September 16, 2021

Originally published at sbhager.com Sandy Brian Hager I put together Figure 1 for a paper I will be presenting at the 29th Annual Meeting of the Society for the Advancement of Socio-Economics in Lyon this summer. The …

August 28, 2021

Originally published at notes on cinema James McMahon Part 1 introduced Scorcese’s argument in his Harper’s essay, which was about much more than Fellini. The first part also explained how we can connect Scorcese’s essay …

August 25, 2021

Originally published at sbhager.com Sandy Brian Hager With the academic term winding down, I thought it would be useful to post some reflections on my teaching experiences this past year. In total, I taught three …

August 20, 2021

Originally published at notes on cinema James McMahon Ridley Scott’s Exodus: Gods and Kings is a telling example of Hollywood rationalizing its so-called inability to widen the boundaries of its creativity. In this case, the …

August 19, 2021

Originally published at sbhager.com Sandy Brian Hager I’m spending some time during these summer months developing a new undergraduate course on wealth and income inequality. Branko Milanovic’s wonderful new book Global Inequality: A New Approach …

August 16, 2021

Originally published at notes on cinema James McMahon What is more pleasurable: reading Martin Scorcese on cinema or reading reactions to Scorcese on cinema? The reactions compete for our pleasure because they reveal how easy …

August 13, 2021

Originally published on Economics from the Top Down Blair Fix If you listen carefully, you can hear Jeff Bezos getting richer. There’s the sound again. Another billion in Bezos’ coffers. Let’s put some numbers to …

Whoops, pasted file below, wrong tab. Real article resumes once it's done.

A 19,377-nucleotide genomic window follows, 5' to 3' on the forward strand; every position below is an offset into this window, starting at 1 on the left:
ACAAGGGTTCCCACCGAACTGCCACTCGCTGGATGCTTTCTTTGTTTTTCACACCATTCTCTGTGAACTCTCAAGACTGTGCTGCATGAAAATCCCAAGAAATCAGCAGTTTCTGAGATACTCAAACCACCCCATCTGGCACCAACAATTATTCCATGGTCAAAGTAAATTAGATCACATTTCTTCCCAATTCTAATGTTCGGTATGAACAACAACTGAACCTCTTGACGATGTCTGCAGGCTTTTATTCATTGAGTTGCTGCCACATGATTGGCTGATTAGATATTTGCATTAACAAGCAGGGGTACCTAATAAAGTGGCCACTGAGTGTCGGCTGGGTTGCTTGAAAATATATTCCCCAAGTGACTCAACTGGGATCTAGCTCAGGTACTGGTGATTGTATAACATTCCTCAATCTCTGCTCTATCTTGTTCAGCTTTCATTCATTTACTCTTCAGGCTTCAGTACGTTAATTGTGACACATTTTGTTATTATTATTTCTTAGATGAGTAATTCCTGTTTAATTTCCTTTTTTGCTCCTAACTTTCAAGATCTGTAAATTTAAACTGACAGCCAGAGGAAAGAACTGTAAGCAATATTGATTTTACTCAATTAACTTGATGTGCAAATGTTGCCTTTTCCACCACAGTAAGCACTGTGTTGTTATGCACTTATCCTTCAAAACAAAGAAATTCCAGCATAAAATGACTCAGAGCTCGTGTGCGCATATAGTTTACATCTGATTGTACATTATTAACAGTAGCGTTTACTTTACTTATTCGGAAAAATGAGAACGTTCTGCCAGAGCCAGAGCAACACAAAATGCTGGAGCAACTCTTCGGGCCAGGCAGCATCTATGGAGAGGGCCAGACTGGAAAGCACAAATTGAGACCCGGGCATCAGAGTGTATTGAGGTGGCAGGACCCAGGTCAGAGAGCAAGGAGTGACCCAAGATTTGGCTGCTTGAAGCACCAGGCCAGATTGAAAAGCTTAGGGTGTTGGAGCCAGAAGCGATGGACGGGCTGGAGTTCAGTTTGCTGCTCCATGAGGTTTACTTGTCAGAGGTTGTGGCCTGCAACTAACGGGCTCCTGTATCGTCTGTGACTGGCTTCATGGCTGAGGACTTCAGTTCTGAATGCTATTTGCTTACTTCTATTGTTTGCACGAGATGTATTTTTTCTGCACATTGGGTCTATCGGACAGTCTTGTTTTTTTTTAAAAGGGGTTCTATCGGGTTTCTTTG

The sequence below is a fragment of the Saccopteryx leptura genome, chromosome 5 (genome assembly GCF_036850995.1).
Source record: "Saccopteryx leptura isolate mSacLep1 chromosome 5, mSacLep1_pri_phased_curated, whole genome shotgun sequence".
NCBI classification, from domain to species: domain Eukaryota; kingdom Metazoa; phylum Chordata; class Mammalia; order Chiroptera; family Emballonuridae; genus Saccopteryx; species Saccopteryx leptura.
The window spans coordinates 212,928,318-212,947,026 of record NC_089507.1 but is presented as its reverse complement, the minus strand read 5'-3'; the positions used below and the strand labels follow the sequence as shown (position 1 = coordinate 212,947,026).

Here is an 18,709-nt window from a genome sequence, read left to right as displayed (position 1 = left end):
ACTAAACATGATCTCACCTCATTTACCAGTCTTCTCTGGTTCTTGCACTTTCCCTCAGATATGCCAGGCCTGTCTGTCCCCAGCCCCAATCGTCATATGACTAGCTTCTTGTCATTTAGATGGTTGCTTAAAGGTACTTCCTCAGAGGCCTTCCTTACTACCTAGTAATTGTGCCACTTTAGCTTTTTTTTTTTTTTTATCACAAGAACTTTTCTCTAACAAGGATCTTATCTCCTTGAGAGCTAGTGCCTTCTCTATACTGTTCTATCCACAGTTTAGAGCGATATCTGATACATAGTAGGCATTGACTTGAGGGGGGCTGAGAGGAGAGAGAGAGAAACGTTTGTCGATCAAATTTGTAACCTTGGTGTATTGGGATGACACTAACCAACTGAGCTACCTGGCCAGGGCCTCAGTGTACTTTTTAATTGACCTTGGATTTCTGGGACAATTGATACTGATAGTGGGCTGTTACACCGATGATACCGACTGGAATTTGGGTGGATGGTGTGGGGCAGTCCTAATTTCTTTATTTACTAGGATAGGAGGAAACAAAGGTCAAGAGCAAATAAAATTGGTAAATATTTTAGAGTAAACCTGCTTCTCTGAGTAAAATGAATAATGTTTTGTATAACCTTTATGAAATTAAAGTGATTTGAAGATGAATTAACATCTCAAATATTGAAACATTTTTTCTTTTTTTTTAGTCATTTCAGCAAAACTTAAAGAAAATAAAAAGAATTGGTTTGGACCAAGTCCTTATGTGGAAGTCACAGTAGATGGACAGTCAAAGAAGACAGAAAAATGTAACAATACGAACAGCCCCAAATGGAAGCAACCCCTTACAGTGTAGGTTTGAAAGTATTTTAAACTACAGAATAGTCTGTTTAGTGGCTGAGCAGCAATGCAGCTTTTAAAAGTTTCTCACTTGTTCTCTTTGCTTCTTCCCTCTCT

July 27, 2021

Originally published at dtcochrane.com DT Cochrane In Part 2, I looked at the shifts in U.S. household consumption that occurred during WWII. While aggregate consumption increased alongside massive government intervention, the qualitative mix of that …

July 23, 2021

Originally published at dtcochrane.com DT Cochrane In Part 1, I explained the motivation for this series. I want to use the analogy of WWII, as invoked by economists JW Mason and Mike Konczal in an …

July 22, 2021

Originally published at dtcochrane.com DT Cochrane Economist JW Mason recently tweeted the following: Bloomberg writer Peter Coy was motived to perform this research by an NYT op-ed from Mason and Mike Konczal. Mason and Konczal’s …

July 20, 2021

Originally published on Economics from the Top Down Donald Trump took an IQ test … you’ll never guess what he scored! Apologies. That was my attempt at clickbait.1 Now that I’ve hooked you, let’s talk …

July 9, 2021

Originally published on Economics from the Top Down Prices are caused by supply and demand, right? So say neoclassical economists. If you’ve bought their fairy tale, I recommend you watch the video below. In it, …

June 26, 2021

Originally published on Economics from the Top Down In the early 1970s, Geert Hofstede discovered something interesting. While analyzing a work-attitude survey that had been given to thousands of IBM employees around the world, Hofstede …

June 18, 2021

Originally published on Economics from the Top Down They say that a picture is worth a thousand words. In science, the corollary is that a good chart is worth a whole article. Okay, that’s probably …

June 8, 2021

Originally published on Economics from the Top Down How can we live the ‘good life’ without killing the planet? My last post on energy and empire got me thinking about this question. We know that …

May 24, 2021

Originally published on Economics from the Top Down They called him the ‘Little Emperor’. Romulus Augustus — better known as Romulus ‘Augustulus’ (‘Little Augustus’) — was the last Western Roman Emperor. He assumed the throne …